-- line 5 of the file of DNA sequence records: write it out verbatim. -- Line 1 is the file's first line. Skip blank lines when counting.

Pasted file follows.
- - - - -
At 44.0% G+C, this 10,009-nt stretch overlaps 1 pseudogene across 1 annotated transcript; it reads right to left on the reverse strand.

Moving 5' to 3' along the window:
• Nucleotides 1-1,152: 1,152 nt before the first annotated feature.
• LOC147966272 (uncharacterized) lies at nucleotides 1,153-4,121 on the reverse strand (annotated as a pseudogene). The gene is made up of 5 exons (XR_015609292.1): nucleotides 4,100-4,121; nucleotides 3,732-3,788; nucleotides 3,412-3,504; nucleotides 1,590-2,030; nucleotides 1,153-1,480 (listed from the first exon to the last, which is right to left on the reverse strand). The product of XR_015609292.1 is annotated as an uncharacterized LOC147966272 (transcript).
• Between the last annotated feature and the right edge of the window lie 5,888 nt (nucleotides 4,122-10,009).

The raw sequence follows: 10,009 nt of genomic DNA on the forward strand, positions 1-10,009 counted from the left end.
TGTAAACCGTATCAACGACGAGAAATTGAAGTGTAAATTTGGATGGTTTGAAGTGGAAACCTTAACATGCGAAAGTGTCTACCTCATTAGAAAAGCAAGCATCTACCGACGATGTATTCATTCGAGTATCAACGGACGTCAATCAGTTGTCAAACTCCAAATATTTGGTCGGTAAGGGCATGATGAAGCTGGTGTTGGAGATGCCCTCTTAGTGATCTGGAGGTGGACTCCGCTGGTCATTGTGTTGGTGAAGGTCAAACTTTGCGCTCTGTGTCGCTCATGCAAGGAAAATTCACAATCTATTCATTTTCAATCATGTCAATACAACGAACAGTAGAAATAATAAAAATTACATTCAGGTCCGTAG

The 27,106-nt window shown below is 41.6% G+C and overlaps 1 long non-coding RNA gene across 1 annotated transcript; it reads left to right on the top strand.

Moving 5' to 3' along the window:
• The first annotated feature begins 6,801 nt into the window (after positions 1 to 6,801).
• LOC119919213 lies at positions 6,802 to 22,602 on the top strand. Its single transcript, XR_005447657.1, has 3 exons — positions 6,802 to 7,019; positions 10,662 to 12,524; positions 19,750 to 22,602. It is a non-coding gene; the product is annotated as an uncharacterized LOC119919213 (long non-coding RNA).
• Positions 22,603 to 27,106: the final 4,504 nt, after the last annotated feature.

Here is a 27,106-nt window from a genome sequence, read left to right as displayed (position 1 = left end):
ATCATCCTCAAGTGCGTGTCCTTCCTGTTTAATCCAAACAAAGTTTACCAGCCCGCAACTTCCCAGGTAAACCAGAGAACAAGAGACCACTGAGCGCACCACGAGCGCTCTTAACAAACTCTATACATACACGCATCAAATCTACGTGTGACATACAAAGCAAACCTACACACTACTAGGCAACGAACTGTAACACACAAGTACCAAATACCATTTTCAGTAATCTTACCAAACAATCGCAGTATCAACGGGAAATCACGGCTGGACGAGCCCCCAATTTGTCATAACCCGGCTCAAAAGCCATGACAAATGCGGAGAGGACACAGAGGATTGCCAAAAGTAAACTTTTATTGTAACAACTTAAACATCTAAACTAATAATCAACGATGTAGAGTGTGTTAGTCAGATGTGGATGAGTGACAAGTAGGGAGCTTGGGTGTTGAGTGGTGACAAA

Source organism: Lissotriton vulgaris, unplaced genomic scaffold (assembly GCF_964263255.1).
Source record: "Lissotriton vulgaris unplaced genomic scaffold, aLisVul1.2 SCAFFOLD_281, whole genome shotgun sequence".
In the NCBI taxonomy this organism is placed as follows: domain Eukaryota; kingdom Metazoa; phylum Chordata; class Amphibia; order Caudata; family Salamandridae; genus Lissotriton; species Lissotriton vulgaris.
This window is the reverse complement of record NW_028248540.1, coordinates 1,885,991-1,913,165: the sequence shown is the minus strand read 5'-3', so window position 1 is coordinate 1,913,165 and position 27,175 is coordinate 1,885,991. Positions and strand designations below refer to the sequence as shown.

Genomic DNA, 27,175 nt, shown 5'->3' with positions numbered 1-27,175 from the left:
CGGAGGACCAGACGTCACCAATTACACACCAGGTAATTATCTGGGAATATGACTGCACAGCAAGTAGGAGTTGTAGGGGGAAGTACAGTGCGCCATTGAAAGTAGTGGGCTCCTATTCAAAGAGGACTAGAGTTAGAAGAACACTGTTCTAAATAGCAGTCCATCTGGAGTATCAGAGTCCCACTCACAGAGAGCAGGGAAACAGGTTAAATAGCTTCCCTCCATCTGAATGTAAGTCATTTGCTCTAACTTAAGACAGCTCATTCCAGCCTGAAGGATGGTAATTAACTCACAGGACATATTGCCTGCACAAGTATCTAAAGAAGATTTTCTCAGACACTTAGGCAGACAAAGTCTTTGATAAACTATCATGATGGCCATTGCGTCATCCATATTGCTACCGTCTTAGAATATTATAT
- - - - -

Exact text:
• Between the last annotated feature and the right edge of the window lie 5,888 nt (nucleotides 4,122-10,009).